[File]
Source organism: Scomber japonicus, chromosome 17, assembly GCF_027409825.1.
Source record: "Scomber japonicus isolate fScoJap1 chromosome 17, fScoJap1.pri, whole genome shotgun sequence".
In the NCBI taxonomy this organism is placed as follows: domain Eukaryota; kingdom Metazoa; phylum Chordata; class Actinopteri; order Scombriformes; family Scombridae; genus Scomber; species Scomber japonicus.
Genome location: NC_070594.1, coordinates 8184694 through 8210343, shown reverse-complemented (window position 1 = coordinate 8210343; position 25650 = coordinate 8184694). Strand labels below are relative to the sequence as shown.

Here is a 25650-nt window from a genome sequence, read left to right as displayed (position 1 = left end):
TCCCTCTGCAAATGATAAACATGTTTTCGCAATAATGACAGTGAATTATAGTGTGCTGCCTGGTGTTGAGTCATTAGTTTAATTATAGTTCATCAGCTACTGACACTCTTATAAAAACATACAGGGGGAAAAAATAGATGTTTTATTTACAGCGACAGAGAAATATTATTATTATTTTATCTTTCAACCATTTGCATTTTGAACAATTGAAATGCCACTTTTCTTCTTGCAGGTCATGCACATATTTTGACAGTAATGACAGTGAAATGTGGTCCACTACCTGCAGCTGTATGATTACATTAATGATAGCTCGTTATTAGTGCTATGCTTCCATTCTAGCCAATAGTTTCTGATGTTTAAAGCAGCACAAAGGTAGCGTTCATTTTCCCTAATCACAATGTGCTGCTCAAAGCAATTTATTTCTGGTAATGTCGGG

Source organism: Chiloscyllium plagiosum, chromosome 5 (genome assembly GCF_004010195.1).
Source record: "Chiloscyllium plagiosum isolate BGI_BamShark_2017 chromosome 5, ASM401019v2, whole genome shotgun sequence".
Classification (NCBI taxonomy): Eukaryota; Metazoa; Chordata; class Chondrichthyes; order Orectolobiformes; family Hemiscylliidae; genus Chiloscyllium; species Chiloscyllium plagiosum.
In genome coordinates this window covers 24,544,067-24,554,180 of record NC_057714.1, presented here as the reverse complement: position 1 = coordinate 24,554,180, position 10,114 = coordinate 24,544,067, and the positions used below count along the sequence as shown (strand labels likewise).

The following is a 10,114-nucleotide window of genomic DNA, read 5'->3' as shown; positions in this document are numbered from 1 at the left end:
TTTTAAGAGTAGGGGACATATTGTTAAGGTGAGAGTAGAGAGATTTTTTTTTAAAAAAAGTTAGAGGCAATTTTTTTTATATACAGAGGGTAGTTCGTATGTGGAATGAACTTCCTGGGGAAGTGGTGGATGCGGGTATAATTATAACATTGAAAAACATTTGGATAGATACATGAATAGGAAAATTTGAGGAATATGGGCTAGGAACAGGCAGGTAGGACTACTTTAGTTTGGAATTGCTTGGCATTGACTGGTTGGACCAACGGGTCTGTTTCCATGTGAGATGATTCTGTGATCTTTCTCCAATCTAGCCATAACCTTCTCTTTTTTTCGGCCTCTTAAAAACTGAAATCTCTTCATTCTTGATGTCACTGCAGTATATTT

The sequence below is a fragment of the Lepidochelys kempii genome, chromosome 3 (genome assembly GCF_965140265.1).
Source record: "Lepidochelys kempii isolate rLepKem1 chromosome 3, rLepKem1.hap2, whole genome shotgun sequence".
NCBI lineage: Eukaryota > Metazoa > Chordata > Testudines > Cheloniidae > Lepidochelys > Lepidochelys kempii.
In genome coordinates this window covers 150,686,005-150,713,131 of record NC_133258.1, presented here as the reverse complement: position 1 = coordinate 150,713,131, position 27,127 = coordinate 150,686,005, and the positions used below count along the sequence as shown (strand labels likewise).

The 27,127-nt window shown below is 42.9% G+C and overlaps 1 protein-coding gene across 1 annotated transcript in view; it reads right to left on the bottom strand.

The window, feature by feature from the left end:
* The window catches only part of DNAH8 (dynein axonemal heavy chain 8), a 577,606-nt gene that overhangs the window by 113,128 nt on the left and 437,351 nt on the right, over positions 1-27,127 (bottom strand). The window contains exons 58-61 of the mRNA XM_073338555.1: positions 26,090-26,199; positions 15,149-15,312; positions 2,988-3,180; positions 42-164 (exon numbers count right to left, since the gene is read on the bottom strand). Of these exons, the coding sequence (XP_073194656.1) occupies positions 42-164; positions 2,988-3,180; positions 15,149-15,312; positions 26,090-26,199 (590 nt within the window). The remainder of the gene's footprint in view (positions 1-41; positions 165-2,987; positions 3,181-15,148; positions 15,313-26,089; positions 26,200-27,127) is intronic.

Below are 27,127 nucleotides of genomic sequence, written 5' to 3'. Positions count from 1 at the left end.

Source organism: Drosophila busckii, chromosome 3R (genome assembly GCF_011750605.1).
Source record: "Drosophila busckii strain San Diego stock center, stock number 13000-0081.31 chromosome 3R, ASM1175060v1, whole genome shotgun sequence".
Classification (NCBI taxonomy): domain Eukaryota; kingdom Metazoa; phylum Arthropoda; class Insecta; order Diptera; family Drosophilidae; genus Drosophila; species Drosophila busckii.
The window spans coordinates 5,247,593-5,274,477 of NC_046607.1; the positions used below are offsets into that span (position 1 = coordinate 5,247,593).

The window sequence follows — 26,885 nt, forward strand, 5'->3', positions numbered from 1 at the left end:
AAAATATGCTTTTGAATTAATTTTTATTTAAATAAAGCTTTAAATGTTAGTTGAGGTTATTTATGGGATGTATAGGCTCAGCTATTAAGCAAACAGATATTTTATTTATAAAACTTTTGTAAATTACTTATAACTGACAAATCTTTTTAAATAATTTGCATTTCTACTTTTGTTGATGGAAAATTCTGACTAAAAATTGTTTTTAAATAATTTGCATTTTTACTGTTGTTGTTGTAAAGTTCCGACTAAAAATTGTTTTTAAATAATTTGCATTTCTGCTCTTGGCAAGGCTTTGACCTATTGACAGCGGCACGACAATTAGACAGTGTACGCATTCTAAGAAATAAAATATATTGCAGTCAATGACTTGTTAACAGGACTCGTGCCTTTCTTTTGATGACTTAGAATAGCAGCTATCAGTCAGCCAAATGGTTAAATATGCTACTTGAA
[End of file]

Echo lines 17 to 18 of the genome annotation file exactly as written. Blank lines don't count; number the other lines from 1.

The 27,127-nt window shown below is 42.9% G+C and overlaps 1 protein-coding gene across 1 annotated transcript in view; it reads right to left on the bottom strand.

The window, feature by feature from the left end: